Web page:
- CRITTER TALK
- NEWS I FIND INTERESTING
On July 2, 2011, Eric Perez turned eighteen. On July 10th, he died.
On June 29, 2011, Eric Perez rode his bike on a balmy Florida night. His bike had no light. The police stopped and found him holding a small amount of marijuana. He was on probation for robbery from years earlier, so the police immediately detained him and took him to juvenile detention.
He drew his last breath during his brief incarceration.
Perez complained of a severe headache and began hallucinating that an imaginary person was on top of him. He screamed, writhed in pain, and wretched for hours. Guards sought “guidance” from a nurse who did not answer her phone. Records indicate lockup supervisors and the facility’s superintendent instructed staff not to call 911.
Michele M. Leonhart, DEA Administrator, stated marijuana is as dangerous as heroin. She continues her illusory insistence that marijuana has a high potential for abuse… no currently accepted medical use [and] lacks accepted safety for use under medical supervision. Further, she states the known risks of marijuana use have not been shown to be outweighed by specific benefits in well-controlled clinical trials that scientifically evaluate safety and efficacy.
Leonheart’s ridiculous support of cannabis laws killed Perez. He suffered over six hours before he received medical attention. By the time Perez was taken to emergency care, it was too late. He flat-lined.
Had Perez been given medical treatment earlier, he would still be alive.
In 14 states possession marijuana is a civil violation and violators are not sent to jail. If Florida adopted similar taxed and regulated marijuana distribution for adult medical and non-medical use, Perez would have received a ticket and gone on his way. Perhaps police might praised him for riding a bicycle rather than driving a car while intoxicated.
If Eric had no pot on him, the police would not consider a missing bike light a probation violation. The police placed him in custody and ignored him while he slowly died. Marijuana doesn’t kill, but prohibition sure does.
The current federal marijuana policy promotes consequences lean towards tragic—lost lives, destroyed families, and government waste. Until we replace our failed marijuana policies with more sensible and less destructive alternatives, we will continue to see stories like Mr. Perez’s.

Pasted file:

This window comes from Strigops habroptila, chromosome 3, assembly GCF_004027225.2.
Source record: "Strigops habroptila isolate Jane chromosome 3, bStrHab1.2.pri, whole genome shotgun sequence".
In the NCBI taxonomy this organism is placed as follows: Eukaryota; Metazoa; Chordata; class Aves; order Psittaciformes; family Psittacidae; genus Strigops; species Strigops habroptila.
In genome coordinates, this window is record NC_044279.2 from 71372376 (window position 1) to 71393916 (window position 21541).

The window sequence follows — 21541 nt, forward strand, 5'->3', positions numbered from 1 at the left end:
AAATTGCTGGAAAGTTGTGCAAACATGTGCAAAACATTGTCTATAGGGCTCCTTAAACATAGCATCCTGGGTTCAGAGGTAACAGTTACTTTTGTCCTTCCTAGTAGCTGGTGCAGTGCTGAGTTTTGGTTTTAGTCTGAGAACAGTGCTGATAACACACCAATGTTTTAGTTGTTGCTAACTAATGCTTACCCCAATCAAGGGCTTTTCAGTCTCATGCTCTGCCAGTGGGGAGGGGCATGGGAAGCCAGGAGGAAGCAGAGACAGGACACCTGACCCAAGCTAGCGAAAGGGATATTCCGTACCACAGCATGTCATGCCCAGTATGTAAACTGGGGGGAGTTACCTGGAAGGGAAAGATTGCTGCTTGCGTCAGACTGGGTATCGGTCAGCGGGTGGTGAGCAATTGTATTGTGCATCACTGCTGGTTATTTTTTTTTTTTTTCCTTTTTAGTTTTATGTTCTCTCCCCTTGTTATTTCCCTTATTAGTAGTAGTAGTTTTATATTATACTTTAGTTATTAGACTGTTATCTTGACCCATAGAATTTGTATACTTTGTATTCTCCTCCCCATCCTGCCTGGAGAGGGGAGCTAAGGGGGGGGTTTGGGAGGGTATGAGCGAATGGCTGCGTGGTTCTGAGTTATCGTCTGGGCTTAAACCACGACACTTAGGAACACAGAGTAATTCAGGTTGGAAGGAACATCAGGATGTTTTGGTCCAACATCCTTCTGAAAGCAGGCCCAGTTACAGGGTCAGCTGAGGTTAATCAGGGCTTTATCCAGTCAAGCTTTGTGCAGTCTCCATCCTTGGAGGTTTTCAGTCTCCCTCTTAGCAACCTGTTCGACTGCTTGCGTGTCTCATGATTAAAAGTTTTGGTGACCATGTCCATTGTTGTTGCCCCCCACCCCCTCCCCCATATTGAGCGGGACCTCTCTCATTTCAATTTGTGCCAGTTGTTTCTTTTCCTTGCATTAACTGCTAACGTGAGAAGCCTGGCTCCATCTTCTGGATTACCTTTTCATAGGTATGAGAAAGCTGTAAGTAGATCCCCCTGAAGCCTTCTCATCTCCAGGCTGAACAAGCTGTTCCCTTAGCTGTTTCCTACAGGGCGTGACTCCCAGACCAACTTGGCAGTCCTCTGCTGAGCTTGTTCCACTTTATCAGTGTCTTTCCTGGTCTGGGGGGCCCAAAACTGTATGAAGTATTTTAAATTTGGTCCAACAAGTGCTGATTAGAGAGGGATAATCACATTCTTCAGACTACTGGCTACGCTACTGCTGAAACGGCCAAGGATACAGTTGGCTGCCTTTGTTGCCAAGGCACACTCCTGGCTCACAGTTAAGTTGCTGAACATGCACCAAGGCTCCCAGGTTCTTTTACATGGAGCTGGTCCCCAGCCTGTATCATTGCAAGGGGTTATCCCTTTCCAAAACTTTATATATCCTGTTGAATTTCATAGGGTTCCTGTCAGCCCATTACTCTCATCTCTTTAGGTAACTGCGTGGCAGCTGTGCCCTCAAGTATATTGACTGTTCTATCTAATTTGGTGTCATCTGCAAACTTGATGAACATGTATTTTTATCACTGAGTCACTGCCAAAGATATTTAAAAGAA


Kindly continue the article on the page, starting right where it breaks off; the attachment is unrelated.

Former President Jimmy Carter once said, Penalties against drug use should not be more damaging to an individual than the use of the drug itself. Nowhere is this more clear than in the laws against the possession of marijuana in private for personal use. Marijuana never would have killed Perez—but his incarceration did.
Study after study proves marijuana’s efficacy. In a 1997 medical study, marijuana is recommended for those who suffer from nausea associated with chemotherapy, alleviate cachexia (loss of weight, muscle atrophy, fatigue, weakness, and significant loss of appetite), decrease intraocular pressure for glaucoma patients, is an analgesic, and helps alleviate problems with neurological and movement disorders, such a Parkinson’s. Marijuana has been used medicinally for 5,000 years.
Prior to Perez’s untimely death, a de-facto marijuana legalization bill will be introduced in Congress. Criminal justice organizations and law enforcement professionals advocate for an end to the War on Drugs. The bipartisan bill was introduced by the unlikely paring of Rep. Barney Frank (D) and Rep. Ron Paul (R). .
Frank stated, criminally prosecuting adults for making the choice to smoke marijuana is a waste of law enforcement resources and an intrusion on personal freedom.
House Judiciary Committee Chairman Lamar Smith said his panel would not even consider it.
Marijuana use and distribution is prohibited under federal law because it has a high potential for abuse and does not have an accepted medical use in the U.S.,” said [Congressman Lamar] Smith, who like Paul is a Texas Republican. “The Food and Drug Administration has not approved smoked marijuana for any condition or disease.”
“Decriminalizing marijuana will only lead to millions more Americans becoming addicted to drugs and greater profits for drug cartels who fund violence along the U.S.-Mexico border. Allowing states to determine their own marijuana policy flies in the face of Supreme Court precedent.”
“Our concern with marijuana is not borne out of any culture war or drug war mentality, but out of what the science tells us about the drug’s effects. The facts are that marijuana potency has tripled in the past 20 years and teens are using the drug at earlier ages.” The Times.
“The earlier a person begins to use drugs, the more likely they are to progress to more serious abuse and addiction.” Legalization remains a nonstarter in the Obama administration because research shows marijuana use is associated [fallaciously] with voluntary treatment admissions, fatal drugged driving accidents, and emergency room admissions,” the statement said.
Even if the bill passes by some miracle, it’s too late for Eric Perez.
Had a dream,
It was (a drug) war.
And they couldn’t tell me what it was for
But it was something they could lie about
Something we could die about
[Sleeping With The Enemy, Roger Hodgson]
Mad Mike’s America wants to know: should state law trump federal law regarding marijuana regulation? Is marijuana a gateway drug?Click here for reuse options!